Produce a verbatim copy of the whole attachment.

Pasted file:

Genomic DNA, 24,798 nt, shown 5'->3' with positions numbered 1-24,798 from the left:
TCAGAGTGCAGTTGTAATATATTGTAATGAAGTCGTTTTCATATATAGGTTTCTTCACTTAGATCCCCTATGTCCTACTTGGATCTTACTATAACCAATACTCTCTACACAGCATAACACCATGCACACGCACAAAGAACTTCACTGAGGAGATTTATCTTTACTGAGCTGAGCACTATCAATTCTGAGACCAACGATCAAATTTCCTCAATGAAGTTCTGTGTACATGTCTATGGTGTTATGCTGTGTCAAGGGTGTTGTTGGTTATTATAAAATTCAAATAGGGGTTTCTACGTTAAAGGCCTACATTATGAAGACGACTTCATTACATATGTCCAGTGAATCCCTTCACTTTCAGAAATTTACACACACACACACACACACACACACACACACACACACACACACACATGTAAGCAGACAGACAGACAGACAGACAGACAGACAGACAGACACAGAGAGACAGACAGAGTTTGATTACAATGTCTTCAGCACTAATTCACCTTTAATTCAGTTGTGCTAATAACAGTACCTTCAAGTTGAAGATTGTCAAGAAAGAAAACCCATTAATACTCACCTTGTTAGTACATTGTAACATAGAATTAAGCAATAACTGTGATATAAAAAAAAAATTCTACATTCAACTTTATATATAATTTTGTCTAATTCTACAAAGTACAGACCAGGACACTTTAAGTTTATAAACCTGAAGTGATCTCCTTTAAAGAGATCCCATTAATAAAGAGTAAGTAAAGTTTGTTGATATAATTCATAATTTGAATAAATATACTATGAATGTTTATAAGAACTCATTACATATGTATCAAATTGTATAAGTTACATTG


Genomic DNA, 24,798 nt, shown 5'->3' with positions numbered 1-24,798 from the left:
TCAGAGTGCAGTTGTAATATATTGTAATGAAGTCGTTTTCATATATAGGTTTCTTCACTTAGATCCCCTATGTCCTACTTGGATCTTACTATAACCAATACTCTCTACACAGCATAACACCATGCACACGCACAAAGAACTTCACTGAGGAGATTTATCTTTACTGAGCTGAGCACTATCAATTCTGAGACCAACGATCAAATTTCCTCAATGAAGTTCTGTGTACATGTCTATGGTGTTATGCTGTGTCAAGGGTGTTGTTGGTTATTATAAAATTCAAATAGGGGTTTCTACGTTAAAGGCCTACATTATGAAGACGACTTCATTACATATGTCCAGTGAATCCCTTCACTTTCAGAAATTTACACACACACACACACACACACACACACACACACACACACACACACATGTAAGCAGACAGACAGACAGACAGACAGACAGACAGACAGACACAGAGAGACAGACAGAGTTTGATTACAATGTCTTCAGCACTAATTCACCTTTAATTCAGTTGTGCTAATAACAGTACCTTCAAGTTGAAGATTGTCAAGAAAGAAAACCCATTAATACTCACCTTGTTAGTACATTGTAACATAGAATTAAGCAATAACTGTGATATAAAAAAAAAATTCTACATTCAACTTTATATATAATTTTGTCTAATTCTACAAAGTACAGACCAGGACACTTTAAGTTTATAAACCTGAAGTGATCTCCTTTAAAGAGATCCCATTAATAAAGAGTAAGTAAAGTTTGTTGATATAATTCATAATTTGAATAAATATACTATGAATGTTTATAAGAACTCATTACATATGTATCAAATTGTATAAGTTACATTG